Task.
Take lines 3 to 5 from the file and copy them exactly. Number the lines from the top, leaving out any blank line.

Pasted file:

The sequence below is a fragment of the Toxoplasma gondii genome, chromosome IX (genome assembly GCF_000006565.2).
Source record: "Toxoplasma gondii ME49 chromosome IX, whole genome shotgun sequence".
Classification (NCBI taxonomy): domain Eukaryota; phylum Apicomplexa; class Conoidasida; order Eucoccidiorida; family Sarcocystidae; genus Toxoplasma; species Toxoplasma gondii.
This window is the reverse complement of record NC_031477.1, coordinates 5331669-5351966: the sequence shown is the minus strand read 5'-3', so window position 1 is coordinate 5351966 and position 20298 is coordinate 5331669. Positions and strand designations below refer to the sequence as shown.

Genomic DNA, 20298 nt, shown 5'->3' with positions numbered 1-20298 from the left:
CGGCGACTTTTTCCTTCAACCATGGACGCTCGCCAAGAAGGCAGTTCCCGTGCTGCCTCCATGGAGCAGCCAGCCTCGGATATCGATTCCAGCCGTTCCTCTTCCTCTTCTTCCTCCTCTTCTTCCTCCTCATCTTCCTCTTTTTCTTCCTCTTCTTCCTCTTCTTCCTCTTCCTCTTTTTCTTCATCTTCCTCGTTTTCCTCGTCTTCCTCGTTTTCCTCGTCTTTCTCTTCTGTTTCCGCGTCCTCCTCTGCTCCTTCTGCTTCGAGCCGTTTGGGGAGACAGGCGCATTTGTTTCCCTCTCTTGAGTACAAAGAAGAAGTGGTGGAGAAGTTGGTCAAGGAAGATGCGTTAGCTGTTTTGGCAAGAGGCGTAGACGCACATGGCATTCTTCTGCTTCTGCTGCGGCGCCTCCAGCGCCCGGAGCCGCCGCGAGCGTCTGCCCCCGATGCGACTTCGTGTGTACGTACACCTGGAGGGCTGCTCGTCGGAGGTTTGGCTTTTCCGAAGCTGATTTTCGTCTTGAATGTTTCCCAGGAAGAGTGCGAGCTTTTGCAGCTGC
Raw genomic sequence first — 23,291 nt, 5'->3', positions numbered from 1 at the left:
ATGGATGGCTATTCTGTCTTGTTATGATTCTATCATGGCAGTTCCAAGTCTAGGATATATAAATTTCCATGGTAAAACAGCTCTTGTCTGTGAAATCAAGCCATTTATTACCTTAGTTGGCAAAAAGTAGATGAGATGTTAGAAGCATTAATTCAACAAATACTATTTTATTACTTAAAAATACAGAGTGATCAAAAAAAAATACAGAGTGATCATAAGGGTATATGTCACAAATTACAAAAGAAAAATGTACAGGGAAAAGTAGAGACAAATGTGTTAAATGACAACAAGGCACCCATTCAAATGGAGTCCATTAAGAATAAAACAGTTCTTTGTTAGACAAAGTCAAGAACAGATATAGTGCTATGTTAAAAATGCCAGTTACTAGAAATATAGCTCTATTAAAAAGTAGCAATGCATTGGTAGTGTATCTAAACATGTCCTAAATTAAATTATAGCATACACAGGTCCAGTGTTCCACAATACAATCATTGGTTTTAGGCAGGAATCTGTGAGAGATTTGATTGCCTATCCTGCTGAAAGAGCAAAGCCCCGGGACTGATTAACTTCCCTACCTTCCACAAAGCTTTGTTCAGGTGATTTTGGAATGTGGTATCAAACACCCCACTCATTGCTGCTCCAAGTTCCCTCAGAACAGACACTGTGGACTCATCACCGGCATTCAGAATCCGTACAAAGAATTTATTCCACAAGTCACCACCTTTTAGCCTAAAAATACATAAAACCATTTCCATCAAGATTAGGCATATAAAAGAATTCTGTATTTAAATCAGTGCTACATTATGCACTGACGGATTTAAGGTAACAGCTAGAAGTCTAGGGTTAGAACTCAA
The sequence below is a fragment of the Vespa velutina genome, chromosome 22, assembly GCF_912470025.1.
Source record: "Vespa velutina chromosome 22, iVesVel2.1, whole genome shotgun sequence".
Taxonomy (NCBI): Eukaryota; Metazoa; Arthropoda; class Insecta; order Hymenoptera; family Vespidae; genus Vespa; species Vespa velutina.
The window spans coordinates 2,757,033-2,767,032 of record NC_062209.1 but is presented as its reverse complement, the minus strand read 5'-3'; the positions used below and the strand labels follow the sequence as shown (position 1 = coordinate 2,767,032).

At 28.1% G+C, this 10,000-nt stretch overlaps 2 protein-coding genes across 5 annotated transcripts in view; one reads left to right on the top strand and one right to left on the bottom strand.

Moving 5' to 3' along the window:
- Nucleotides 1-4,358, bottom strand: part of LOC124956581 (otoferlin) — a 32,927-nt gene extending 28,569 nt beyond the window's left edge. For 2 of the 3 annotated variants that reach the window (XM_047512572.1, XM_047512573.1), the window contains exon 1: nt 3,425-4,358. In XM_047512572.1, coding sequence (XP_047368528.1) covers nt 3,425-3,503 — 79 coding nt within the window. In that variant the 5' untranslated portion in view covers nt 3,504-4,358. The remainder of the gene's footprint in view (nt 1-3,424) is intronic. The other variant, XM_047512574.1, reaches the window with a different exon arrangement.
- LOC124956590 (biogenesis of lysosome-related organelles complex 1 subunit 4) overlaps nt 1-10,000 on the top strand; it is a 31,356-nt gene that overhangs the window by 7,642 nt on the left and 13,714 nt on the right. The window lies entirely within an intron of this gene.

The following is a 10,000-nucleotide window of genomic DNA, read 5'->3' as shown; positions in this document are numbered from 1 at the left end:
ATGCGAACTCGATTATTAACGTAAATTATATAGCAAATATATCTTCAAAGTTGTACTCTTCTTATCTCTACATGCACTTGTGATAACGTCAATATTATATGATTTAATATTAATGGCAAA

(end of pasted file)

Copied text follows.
Classification (NCBI taxonomy): domain Eukaryota; phylum Apicomplexa; class Conoidasida; order Eucoccidiorida; family Sarcocystidae; genus Toxoplasma; species Toxoplasma gondii.
This window is the reverse complement of record NC_031477.1, coordinates 5331669-5351966: the sequence shown is the minus strand read 5'-3', so window position 1 is coordinate 5351966 and position 20298 is coordinate 5331669. Positions and strand designations below refer to the sequence as shown.

Genomic DNA, 20298 nt, shown 5'->3' with positions numbered 1-20298 from the left: